Aragorn Dick-Read is an artist with close links to his heritage as a Tortolan. For most of his adult life he has been cultivating the West Indian heritage of the people that live in the Caribbean. Today I had the privelage of helping him transport an important part of that heritage to his beach-side studio on Beef Island in the British Virgin Islands.
Along with Aragorn, his sons Xantie and Saba, Dominicans Johnny, Moses, and Greg, I tagged along to help relocate a small three man dugout canoe from near Trunk Bay in Tortola. We all piled on to Aragorn’s powerboat, with Xantie at the wheel. It was a short 20 minute blat to the seculded bay where the canoe was.
The approach to the bay was shallow rocky reef, so Aragorn, Greg, Xantie and I had to swim from the boat about 50m to the shore. “Just watch your feet. There are sea urchins around here,” Aragorn warned. Aragorn was born and raised in this area, so I assumed he knew what he was talking about.
We trod carefully across the reef to the sandy shore, and there it was. A colourful canoe covered in canvas to keep the water out.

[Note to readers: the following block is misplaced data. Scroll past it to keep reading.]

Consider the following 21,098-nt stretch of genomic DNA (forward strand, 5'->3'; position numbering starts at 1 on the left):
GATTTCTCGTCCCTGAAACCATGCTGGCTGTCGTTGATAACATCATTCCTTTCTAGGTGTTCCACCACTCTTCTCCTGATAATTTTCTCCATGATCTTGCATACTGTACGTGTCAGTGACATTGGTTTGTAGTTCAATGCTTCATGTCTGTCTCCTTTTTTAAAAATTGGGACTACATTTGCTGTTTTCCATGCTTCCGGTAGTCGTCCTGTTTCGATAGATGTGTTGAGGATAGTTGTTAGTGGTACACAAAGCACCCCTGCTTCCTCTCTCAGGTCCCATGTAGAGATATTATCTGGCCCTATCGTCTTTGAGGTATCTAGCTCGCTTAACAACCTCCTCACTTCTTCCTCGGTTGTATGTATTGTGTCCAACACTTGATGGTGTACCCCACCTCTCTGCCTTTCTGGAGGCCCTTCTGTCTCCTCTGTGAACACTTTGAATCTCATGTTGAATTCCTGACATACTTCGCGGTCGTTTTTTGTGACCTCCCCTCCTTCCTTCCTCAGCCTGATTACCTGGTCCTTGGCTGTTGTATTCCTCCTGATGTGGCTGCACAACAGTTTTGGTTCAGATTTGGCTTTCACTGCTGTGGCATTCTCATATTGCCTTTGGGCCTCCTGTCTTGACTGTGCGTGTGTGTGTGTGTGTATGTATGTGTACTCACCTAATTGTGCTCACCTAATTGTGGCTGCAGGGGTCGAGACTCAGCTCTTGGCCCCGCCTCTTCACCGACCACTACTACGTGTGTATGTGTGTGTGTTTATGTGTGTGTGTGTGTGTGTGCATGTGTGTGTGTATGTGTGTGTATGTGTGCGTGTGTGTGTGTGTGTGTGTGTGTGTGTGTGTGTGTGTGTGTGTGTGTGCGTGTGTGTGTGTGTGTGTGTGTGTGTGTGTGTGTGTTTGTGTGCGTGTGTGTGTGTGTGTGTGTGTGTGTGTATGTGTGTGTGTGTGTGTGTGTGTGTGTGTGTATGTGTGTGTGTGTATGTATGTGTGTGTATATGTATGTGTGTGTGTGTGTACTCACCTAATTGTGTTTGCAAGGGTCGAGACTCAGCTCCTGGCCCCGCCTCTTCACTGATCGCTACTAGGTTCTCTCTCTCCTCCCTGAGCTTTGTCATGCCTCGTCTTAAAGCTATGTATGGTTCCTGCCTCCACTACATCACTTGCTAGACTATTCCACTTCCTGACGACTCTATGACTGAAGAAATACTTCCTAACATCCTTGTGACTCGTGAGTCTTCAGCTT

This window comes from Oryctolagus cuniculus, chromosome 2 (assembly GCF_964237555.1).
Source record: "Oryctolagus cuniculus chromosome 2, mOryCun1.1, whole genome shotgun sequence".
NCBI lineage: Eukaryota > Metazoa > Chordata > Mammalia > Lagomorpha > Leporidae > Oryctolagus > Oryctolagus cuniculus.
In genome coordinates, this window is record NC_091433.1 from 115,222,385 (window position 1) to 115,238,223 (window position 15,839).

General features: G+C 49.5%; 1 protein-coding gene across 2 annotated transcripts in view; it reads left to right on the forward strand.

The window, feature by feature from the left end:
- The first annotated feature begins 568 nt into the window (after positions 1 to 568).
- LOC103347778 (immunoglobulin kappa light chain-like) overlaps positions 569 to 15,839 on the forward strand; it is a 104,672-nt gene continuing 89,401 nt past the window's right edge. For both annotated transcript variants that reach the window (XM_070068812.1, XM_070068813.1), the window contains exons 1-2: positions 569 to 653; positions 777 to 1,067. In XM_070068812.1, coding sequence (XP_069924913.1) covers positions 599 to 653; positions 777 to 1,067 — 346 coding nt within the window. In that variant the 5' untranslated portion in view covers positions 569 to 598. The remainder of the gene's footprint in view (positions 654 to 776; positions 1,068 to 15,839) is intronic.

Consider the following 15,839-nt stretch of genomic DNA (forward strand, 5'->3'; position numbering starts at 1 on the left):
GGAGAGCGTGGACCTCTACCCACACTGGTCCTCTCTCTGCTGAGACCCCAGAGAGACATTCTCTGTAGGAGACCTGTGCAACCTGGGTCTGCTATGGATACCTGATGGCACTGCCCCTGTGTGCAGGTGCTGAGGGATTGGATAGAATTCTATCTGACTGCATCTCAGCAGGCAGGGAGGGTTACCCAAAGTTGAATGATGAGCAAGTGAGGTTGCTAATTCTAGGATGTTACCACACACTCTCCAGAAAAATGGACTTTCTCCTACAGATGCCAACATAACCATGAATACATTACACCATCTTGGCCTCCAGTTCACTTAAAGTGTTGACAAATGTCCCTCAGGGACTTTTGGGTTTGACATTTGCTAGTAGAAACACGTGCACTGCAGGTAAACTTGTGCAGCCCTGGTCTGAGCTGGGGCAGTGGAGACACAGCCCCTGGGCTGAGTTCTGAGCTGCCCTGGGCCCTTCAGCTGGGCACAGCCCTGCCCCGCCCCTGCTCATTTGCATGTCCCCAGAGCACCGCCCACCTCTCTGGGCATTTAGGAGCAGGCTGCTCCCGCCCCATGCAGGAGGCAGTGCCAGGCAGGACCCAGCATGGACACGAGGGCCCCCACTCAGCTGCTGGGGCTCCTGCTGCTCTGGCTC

We removed the canvas, and discovered something that Aragorn had forsawn before we even got to the canoe. Termites. Luckily the oars were the only things affected. “If we left it here for much longer, it would have been eaten up completely!” Xantie observed.
A whole nest of ants had made their home in the coil of rope that was attached to the anchor. ‘Tickling Ants’ Aragorn called them as they crawled all over our arms and chests as we heaved the heavy canoe off the beach and into the water. Johnny, manning the helm on the powerboat was waiting 100m off shore, away from the dangerous reef that would have grounded the powerboat. It was up to us four with the canoe to sail and paddle it out into the open water off the coast.
Our first few attempts at getting the canoe moving ended in it almost capsizing. Xantie and Aragorn bailed furiously to remove the water that had flowed into the open top canoe. Greg and I paddled to gain distance from the rocky shore.
Once we were out far enough, Aragorn began skillfully sheeting the sail in and out according to the wind, and we began making way, relatively balanced with the push of the wind in the sail.
We stopped for an hour or so, rafting the canoe up to the powerboat, in order to do some fishing. We caught a few, before Aragorn and the boys took over the canoe, steering it as we towed it in the powerboat.
By the time we approached Trellis Bay on Beef Island, it was getting dark. Aragorn and the boys decided to sail the rest of the way back, and us powerboat boys dropped anchor and fished until well after dark, ending in a good haul of fish including Rock Hind, Dog Snapper, shark, and bar jack.